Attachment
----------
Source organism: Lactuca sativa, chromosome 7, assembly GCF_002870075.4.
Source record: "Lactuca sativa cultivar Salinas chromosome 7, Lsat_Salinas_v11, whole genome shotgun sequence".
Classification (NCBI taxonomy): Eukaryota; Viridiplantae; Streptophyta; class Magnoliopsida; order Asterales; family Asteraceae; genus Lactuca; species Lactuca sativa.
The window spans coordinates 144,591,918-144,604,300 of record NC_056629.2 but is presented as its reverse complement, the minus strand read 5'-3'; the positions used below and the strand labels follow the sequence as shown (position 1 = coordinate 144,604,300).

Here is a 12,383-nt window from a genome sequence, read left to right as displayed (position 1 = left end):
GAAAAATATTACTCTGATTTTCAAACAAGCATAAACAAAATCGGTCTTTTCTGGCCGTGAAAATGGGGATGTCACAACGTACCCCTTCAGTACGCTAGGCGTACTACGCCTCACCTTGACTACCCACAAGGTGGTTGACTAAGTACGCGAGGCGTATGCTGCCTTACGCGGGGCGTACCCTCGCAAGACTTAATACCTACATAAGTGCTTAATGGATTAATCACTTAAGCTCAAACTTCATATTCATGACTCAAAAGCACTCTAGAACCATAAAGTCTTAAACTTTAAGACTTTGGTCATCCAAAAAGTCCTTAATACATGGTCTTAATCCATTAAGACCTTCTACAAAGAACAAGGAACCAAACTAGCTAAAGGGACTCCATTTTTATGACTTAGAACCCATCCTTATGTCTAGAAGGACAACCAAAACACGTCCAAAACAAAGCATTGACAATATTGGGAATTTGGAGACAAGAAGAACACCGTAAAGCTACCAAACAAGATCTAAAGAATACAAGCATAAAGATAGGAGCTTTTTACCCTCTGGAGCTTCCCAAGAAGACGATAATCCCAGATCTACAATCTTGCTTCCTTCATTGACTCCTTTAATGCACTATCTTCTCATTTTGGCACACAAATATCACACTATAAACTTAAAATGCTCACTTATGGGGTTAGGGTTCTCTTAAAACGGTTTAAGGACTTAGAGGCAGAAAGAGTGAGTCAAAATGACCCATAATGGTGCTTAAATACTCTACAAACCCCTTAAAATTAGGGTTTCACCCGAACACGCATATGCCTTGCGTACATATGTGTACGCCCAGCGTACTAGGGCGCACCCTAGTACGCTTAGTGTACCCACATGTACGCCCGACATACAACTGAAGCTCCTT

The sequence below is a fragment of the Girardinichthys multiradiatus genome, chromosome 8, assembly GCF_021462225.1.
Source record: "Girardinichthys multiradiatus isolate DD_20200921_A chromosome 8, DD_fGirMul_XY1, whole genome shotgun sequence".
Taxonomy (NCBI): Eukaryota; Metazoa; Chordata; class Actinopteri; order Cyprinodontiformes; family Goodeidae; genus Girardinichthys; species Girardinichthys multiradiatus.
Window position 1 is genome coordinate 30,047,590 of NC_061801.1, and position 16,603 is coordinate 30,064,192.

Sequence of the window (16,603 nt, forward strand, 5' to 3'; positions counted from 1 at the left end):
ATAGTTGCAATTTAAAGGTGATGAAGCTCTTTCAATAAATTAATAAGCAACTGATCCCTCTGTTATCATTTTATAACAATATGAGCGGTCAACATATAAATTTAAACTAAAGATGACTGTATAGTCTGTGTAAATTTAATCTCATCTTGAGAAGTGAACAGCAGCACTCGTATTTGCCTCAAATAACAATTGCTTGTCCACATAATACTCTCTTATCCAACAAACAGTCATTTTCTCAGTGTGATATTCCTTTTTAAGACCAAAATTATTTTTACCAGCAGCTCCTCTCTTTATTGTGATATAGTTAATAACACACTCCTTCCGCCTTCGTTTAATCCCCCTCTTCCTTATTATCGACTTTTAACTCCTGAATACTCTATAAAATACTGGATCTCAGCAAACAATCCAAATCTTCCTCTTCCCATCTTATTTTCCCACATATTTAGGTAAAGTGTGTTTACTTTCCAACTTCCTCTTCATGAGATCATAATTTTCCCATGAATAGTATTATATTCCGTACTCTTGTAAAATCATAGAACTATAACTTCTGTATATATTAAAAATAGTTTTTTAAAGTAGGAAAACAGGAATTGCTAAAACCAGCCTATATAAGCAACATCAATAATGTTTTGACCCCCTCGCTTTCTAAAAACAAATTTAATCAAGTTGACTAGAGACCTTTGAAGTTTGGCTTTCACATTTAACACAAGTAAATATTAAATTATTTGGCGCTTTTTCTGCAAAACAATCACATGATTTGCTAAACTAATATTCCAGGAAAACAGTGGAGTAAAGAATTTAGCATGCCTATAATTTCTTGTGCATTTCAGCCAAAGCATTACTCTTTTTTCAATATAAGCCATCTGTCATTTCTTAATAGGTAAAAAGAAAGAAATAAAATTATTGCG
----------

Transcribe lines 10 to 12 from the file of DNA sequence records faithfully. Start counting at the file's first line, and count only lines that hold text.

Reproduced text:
Window position 1 is genome coordinate 30,047,590 of NC_061801.1, and position 16,603 is coordinate 30,064,192.

Sequence of the window (16,603 nt, forward strand, 5' to 3'; positions counted from 1 at the left end):
ATAGTTGCAATTTAAAGGTGATGAAGCTCTTTCAATAAATTAATAAGCAACTGATCCCTCTGTTATCATTTTATAACAATATGAGCGGTCAACATATAAATTTAAACTAAAGATGACTGTATAGTCTGTGTAAATTTAATCTCATCTTGAGAAGTGAACAGCAGCACTCGTATTTGCCTCAAATAACAATTGCTTGTCCACATAATACTCTCTTATCCAACAAACAGTCATTTTCTCAGTGTGATATTCCTTTTTAAGACCAAAATTATTTTTACCAGCAGCTCCTCTCTTTATTGTGATATAGTTAATAACACACTCCTTCCGCCTTCGTTTAATCCCCCTCTTCCTTATTATCGACTTTTAACTCCTGAATACTCTATAAAATACTGGATCTCAGCAAACAATCCAAATCTTCCTCTTCCCATCTTATTTTCCCACATATTTAGGTAAAGTGTGTTTACTTTCCAACTTCCTCTTCATGAGATCATAATTTTCCCATGAATAGTATTATATTCCGTACTCTTGTAAAATCATAGAACTATAACTTCTGTATATATTAAAAATAGTTTTTTAAAGTAGGAAAACAGGAATTGCTAAAACCAGCCTATATAAGCAACATCAATAATGTTTTGACCCCCTCGCTTTCTAAAAACAAATTTAATCAAGTTGACTAGAGACCTTTGAAGTTTGGCTTTCACATTTAACACAAGTAAATATTAAATTATTTGGCGCTTTTTCTGCAAAACAATCACATGATTTGCTAAACTAATATTCCAGGAAAACAGTGGAGTAAAGAATTTAGCATGCCTATAATTTCTTGTGCATTTCAGCCAAAGCATTACTCTTTTTTCAATATAAGCCATCTGTCATTTCTTAATAGGTAAAAAGAAAGAAATAAAATTATTGCG